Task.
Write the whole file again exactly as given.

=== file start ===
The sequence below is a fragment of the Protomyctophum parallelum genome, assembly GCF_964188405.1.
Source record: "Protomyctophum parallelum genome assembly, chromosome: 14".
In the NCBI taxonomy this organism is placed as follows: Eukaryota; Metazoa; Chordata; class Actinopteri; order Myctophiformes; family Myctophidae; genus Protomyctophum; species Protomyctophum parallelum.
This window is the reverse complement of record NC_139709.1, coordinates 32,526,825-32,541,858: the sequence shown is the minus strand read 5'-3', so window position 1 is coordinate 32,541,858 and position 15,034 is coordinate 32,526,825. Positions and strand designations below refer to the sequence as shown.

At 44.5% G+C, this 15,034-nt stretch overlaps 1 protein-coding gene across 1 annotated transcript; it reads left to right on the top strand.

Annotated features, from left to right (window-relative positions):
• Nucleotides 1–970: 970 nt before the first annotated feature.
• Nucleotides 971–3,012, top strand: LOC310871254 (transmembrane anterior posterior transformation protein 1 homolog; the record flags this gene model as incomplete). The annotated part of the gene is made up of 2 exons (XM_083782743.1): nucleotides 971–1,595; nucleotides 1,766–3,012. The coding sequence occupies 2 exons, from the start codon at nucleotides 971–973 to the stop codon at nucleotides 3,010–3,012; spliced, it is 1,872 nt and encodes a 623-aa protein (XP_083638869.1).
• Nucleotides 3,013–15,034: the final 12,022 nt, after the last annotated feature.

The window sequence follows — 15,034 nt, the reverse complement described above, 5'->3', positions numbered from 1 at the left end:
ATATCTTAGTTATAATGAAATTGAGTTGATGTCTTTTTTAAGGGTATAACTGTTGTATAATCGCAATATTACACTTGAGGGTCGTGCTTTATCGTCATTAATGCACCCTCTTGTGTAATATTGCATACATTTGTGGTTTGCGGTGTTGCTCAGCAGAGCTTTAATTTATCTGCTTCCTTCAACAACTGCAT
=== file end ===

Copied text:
The sequence below is a fragment of the Protomyctophum parallelum genome, assembly GCF_964188405.1.
Source record: "Protomyctophum parallelum genome assembly, chromosome: 14".
In the NCBI taxonomy this organism is placed as follows: Eukaryota; Metazoa; Chordata; class Actinopteri; order Myctophiformes; family Myctophidae; genus Protomyctophum; species Protomyctophum parallelum.
This window is the reverse complement of record NC_139709.1, coordinates 32,526,825-32,541,858: the sequence shown is the minus strand read 5'-3', so window position 1 is coordinate 32,541,858 and position 15,034 is coordinate 32,526,825. Positions and strand designations below refer to the sequence as shown.

At 44.5% G+C, this 15,034-nt stretch overlaps 1 protein-coding gene across 1 annotated transcript; it reads left to right on the top strand.

Annotated features, from left to right (window-relative positions):
• Nucleotides 1–970: 970 nt before the first annotated feature.
• Nucleotides 971–3,012, top strand: LOC310871254 (transmembrane anterior posterior transformation protein 1 homolog; the record flags this gene model as incomplete). The annotated part of the gene is made up of 2 exons (XM_083782743.1): nucleotides 971–1,595; nucleotides 1,766–3,012. The coding sequence occupies 2 exons, from the start codon at nucleotides 971–973 to the stop codon at nucleotides 3,010–3,012; spliced, it is 1,872 nt and encodes a 623-aa protein (XP_083638869.1).
• Nucleotides 3,013–15,034: the final 12,022 nt, after the last annotated feature.

The window sequence follows — 15,034 nt, the reverse complement described above, 5'->3', positions numbered from 1 at the left end:
ATATCTTAGTTATAATGAAATTGAGTTGATGTCTTTTTTAAGGGTATAACTGTTGTATAATCGCAATATTACACTTGAGGGTCGTGCTTTATCGTCATTAATGCACCCTCTTGTGTAATATTGCATACATTTGTGGTTTGCGGTGTTGCTCAGCAGAGCTTTAATTTATCTGCTTCCTTCAACAACTGCAT